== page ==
Gait analysis

Walking is the movement on which human locomotion is based and is essential for a person’s independence. Walking is the first form of physical exercise recommended by health authorities since it helps to prevent joint, heart and lung problems, while accelerating the metabolism and reducing the risk of diabetes[1]: it is therefore no wonder that restoring its full efficiency is the ultimate goal of multiple therapeutic protocols.

Ambulation is not as simple as it may seem: cognitive attention and muscle strength must be adequate and accompanied by adequate motor control, which is essential to coordinate sensory inputs and muscle contraction[2]. Therefore, a movement disturbance can affect several aspects, but always manifests itself with increased gait variability and asymmetry, leading to compensation, inefficiency and increased energy expenditure[3].

The presence of imbalances and dyskinesia has long been a subject of study and, over the years, increasingly sophisticated measuring instruments have been introduced, which have made it possible to overcome purely visual observation in favour of current Gait Analysis (GA)[4]. GA is acknowledged as a useful assessment method in the field of human movement research, since it makes it possible to objectify motor behaviour. In the clinical field, video systems, force platforms and electromyography probes are now commonly used to obtain information on kinetics, kinematics and muscle activation. A full examination also requires the involvement of several professionals (physiatrist, physiotherapist, biomedical engineer, etc.), which means that the total cost can be quite substantial[5].

However, the presence of bulky instruments and multiple operators observing the exercise can affect the quality of a patient’s gait. The ability to capture human movement in an ecological (natural) environment would thus bring various benefits, including the opportunity to assess different motor gestures with fast and minimal training, without major involvement of the subject analysed and therefore allowing more representative values to be obtained[6]. In order to encourage widespread use of GA, it is becoming increasingly important to abandon the use of large, expensive labs in favour of more flexible, portable technologies made available through technological advancement.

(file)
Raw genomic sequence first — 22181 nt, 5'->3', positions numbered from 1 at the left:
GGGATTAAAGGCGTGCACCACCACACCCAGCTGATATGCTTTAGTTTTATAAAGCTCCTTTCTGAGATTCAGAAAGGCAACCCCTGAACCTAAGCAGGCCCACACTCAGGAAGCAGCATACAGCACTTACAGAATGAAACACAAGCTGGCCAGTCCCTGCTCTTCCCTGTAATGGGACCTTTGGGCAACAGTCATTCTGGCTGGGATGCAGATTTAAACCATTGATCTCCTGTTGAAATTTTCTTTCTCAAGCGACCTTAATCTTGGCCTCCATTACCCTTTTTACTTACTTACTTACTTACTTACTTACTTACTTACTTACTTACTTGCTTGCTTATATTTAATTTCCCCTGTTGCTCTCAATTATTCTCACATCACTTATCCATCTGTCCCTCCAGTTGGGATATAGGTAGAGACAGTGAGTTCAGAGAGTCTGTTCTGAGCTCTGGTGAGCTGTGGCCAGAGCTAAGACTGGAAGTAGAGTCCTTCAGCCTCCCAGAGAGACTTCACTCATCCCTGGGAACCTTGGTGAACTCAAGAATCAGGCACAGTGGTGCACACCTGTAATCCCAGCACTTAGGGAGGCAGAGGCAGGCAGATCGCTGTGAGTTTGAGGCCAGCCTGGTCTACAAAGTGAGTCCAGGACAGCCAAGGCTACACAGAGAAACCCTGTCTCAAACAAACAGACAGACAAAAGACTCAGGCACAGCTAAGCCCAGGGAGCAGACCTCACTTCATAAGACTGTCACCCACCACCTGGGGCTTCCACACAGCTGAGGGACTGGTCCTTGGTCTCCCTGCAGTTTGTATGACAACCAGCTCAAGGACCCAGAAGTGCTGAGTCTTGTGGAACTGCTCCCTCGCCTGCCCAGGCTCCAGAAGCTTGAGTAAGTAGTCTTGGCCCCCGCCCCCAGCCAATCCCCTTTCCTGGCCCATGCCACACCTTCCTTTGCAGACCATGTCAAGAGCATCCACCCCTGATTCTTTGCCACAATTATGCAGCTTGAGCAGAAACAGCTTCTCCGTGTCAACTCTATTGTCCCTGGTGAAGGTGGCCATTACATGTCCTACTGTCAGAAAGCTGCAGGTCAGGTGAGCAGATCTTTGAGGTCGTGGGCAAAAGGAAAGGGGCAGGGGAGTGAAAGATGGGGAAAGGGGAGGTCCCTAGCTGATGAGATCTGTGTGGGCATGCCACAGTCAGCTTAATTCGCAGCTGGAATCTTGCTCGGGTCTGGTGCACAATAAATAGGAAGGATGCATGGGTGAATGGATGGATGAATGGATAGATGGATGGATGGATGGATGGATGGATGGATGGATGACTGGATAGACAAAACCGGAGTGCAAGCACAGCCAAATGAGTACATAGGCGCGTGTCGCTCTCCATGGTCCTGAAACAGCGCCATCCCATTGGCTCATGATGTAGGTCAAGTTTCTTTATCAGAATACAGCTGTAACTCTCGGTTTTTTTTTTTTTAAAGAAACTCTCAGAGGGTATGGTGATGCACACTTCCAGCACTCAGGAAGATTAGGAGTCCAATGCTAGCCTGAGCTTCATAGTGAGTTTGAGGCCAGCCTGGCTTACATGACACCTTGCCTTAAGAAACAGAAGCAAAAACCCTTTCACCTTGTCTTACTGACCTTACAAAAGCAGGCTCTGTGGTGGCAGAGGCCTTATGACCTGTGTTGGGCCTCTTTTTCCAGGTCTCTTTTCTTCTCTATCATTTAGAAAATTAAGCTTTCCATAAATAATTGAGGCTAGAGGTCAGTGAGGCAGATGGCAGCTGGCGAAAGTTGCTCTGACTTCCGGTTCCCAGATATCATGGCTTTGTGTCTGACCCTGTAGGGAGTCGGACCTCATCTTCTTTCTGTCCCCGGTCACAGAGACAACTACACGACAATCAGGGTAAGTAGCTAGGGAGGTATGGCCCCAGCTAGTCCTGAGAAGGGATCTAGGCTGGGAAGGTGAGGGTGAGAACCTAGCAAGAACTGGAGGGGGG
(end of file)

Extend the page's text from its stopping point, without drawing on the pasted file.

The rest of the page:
In this respect, one of the main answers comes from inertial and optical detection systems, such as Gyko and Optogait, which make it possible to analyse spatio-temporal and postural values: by quantifying these macro-parameters during the recovery process, potential problems can be identified in advance, which allows the next steps to be defined by objectifying trends, improvements or changes in specific motor patterns.

The most important, widely monitored parameters are:

  • Duration (as a percentage of the gait cycle) of the gait phases; since walking is a cyclic movement, the gait cycle (or stride) has traditionally been defined as the period of time, or the sequence of events or movements during locomotion, which begins when one foot touches the ground and ends when the same foot touches the ground again. Each gait cycle (100%) is divided into a support phase (stance phase, usually about 60%) and a flight phase (swing phase, 40%). Both phases can be further divided into different sub-phases (see Figure 1).
  • Step lengths and gait cycle length;
  • Time parameters; the key parameters include step time (from the heel of one foot to the heel of the contralateral foot), cycle time and cadence. The phase in which the foot is in contact with the ground can be further divided into three subphases with different functions (see Figure 2).
  • Gait speed.
  • Dynamic trunk posture, which is monitored to detect any compensatory movements of the upper body (see Figure 3).

Once these values are available, it is important to assess the presence of asymmetries between the right and left limb, since high asymmetry can indicate difficulties in controlling balance and gait inefficiencies.

Finally, gesture variability must be limited, since an increase in its value could indicate a greater risk of falling, fragility, or deviations in muscle function and postural control[7].


Figure 1 The image shows the subdivision of the gait cycle into phases

Figure 2 The image shows the subdivision of the stance phase into sub-phases

Figura 3

Figure 3 The figure shows the postural parameters most commonly assessed in gait analysis: medial-lateral and anteroposterior movements and area of movement.


[1]          S. Hanson and A. Jones, “Is there evidence that walking groups have health benefits? A systematic review and meta-analysis,” Br. J. Sports Med., vol. 49, no. 11, pp. 710–715, Jun. 2015, doi: 10.1136/bjsports-2014-094157.

[2]          “Human gait and Clinical Movement Analysis - Abu‐Faraj - - Major Reference Works - Wiley Online Library.” (accessed Sep. 03, 2019).

[3]          “Gait disorders in adults and the elderly.” (accessed Sep. 03, 2019).

[4]          “The history of gait analysis before the advent of modern computers. - PubMed - NCBI.” (accessed Sep. 09, 2019).

[5]          S. R. Simon, “Quantification of human motion: gait analysis—benefits and limitations to its application to clinical problems,” J. Biomech., vol. 37, no. 12, pp. 1869–1880, Dec. 2004, doi: 10.1016/j.jbiomech.2004.02.047.

[6]          “Capturing Human Motion in Natural Environments - ScienceDirect.” (accessed Sep. 09, 2019).

[7]          J. M. Hausdorff, “Gait variability: methods, modeling and meaning,” J. Neuroengineering Rehabil., vol. 2, p. 19, Jul. 2005, doi: 10.1186/1743-0003-2-19.